Maternal and foetal outcomes following natural vaginal versus caesarean section (c-section) delivery in women with bleeding disorders and carriers

Laxminarayan Karanth, Sachchithanantham Kanagasabai, Adinegara B.L. Abas

Research output: Contribution to journalReview article

1 Citation (Scopus)

Abstract

Background: Bleeding disorders are uncommon but may pose significant bleeding complications during pregnancy, labour and following delivery for both the woman and the foetus. While many bleeding disorders in women tend to improve in pregnancy, thus decreasing the haemorrhagic risk to the mother at the time of delivery, some do not correct or return quite quickly to their pre-pregnancy levels in the postpartum period. Therefore, specific measures to prevent maternal bleeding and foetal complications during childbirth, are required. The safest method of delivery to reduce morbidity and mortality in these women is controversial. This is an update of a previously published review. Objectives: To assess the optimal mode of delivery in women with, or carriers of, bleeding disorders. Search methods: We searched the Cochrane Cystic Fibrosis and Genetic Disorders Coagulopathies Trials Register, compiled from electronic database searches and handsearching of journals and conference abstract books. We also searched the Cochrane Pregnancy and Childbirth Group's Trials Register as well as trials registries and the reference lists of relevant articles and reviews. Date of last search of the Group's Trials Registers: 16 February 2017. Selection criteria: Randomised controlled trials and all types of controlled clinical trials investigating the optimal mode of delivery in women with, or carriers of, any type of bleeding disorder during pregnancy were eligible for the review. Data collection and analysis: No trials matching the selection criteria were eligible for inclusion Main results: No results from randomised controlled trials were found. Authors' conclusions: The review did not identify any randomised controlled trials investigating the safest mode of delivery and associated maternal and foetal complications during delivery in women with, or carriers of, a bleeding disorder. In the absence of high quality evidence, clinicians need to use their clinical judgement and lower level evidence (e.g. from observational trials, case studies) to decide upon the optimal mode of delivery to ensure the safety of both mother and foetus. Given the ethical considerations, the rarity of the disorders and the low incidence of both maternal and foetal complications, future randomised controlled trials to find the optimal mode of delivery in this population are unlikely to be carried out. Other high quality controlled studies (such as risk allocation designs, sequential design, and parallel cohort design) are needed to investigate the risks and benefits of natural vaginal and caesarean section in this population or extrapolation from other clinical conditions that incur a haemorrhagic risk to the baby, such as platelet alloimmunisation.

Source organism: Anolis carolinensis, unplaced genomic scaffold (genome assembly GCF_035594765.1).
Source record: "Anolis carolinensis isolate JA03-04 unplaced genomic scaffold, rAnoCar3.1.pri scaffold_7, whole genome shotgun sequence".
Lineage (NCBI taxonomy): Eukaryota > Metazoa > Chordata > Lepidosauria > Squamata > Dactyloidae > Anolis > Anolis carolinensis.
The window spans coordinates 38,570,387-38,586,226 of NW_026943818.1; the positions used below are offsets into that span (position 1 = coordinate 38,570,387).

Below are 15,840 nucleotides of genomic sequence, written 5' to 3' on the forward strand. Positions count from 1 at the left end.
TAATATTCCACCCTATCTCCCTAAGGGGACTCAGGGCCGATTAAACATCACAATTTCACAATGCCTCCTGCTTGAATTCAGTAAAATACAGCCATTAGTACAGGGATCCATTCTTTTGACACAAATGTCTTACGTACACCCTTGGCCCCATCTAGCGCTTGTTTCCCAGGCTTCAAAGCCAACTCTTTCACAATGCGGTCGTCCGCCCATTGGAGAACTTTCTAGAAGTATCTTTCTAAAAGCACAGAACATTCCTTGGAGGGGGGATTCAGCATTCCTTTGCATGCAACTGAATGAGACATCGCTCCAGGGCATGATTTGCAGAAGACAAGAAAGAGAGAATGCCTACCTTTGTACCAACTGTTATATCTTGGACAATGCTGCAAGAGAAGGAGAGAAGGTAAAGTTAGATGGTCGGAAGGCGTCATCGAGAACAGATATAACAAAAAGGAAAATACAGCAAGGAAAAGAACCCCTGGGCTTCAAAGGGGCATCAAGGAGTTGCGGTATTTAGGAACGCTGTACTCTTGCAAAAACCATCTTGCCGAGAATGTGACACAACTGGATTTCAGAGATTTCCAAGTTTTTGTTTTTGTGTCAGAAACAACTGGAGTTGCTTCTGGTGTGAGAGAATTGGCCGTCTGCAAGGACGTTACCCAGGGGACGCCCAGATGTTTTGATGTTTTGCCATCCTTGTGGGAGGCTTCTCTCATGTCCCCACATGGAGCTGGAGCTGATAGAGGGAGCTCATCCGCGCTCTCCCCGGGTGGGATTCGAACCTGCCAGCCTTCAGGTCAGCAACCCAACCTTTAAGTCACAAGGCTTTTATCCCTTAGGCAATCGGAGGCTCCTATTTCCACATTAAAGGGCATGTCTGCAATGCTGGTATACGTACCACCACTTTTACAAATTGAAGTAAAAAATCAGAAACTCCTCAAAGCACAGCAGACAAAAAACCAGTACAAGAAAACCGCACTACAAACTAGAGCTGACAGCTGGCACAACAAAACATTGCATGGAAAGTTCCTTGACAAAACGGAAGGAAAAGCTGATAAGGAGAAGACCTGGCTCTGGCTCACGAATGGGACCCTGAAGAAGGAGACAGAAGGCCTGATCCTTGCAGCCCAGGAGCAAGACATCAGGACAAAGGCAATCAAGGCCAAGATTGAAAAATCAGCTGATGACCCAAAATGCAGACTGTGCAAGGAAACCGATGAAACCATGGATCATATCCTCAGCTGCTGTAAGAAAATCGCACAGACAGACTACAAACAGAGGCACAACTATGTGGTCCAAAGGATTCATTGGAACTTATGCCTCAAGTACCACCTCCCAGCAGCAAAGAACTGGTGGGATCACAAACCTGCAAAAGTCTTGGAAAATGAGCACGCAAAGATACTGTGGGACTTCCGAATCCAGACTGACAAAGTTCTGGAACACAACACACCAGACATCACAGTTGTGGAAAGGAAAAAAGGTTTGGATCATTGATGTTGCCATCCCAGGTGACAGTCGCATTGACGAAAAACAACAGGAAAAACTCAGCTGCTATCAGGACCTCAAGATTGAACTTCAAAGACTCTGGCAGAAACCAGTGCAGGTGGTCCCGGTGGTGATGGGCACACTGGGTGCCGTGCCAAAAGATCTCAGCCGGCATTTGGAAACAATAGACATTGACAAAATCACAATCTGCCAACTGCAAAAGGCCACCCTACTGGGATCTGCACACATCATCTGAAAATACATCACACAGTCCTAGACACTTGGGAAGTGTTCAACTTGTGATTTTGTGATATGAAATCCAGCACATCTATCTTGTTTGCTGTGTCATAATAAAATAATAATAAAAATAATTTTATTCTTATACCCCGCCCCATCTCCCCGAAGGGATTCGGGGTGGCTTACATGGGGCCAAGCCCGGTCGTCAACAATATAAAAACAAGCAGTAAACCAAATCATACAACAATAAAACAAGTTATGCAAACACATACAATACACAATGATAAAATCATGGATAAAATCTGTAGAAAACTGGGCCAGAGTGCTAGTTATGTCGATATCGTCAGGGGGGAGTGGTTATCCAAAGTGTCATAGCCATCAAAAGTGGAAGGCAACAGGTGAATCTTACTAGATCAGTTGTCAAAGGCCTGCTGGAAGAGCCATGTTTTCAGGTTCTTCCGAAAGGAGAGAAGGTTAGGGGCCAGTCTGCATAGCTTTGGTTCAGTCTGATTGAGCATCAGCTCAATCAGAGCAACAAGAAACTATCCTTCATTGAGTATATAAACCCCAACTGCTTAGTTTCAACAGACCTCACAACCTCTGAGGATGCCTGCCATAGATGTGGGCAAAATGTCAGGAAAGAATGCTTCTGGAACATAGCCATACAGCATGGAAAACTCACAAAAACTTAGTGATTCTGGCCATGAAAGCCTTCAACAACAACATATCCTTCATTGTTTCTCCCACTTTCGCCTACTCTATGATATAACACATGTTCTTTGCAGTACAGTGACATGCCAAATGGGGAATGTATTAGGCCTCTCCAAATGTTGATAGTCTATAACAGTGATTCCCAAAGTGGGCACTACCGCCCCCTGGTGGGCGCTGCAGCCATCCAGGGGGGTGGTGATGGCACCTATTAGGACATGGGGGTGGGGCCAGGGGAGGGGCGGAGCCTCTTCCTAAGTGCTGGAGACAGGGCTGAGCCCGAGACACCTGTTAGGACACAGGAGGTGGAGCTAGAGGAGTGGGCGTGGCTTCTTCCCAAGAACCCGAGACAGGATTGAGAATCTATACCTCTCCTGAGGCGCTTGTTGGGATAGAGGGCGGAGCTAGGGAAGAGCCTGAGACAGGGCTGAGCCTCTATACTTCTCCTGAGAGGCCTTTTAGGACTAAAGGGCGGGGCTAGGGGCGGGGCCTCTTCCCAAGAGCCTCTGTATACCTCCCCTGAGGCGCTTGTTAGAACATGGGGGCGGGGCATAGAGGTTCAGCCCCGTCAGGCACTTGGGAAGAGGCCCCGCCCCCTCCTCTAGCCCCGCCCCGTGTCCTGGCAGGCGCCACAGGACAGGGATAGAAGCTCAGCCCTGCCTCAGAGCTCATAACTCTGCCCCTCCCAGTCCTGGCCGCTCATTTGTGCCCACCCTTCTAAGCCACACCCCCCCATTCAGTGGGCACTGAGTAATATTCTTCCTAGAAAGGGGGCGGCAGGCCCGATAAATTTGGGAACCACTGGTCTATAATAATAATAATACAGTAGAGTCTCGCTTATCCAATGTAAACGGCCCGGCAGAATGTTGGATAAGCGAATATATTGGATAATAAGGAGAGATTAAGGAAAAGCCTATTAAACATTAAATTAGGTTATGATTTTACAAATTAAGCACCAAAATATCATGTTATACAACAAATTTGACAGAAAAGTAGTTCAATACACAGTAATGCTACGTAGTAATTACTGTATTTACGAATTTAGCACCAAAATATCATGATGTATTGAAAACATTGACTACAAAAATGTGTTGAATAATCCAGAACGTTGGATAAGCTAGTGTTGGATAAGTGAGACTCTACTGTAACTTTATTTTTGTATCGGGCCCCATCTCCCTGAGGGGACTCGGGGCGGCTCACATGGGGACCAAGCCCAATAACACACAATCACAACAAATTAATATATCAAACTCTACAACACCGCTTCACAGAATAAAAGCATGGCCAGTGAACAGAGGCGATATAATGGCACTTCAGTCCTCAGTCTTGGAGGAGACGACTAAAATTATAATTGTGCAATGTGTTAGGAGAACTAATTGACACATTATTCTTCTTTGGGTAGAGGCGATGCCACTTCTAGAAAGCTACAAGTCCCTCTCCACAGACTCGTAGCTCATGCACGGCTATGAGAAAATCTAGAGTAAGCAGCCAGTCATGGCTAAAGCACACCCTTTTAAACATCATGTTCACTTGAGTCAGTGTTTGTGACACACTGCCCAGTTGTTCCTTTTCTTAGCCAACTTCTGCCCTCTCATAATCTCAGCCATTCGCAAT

Original languageEnglish
Article numberCD011059
JournalCochrane Database of Systematic Reviews
Volume2017
Issue number8
DOIs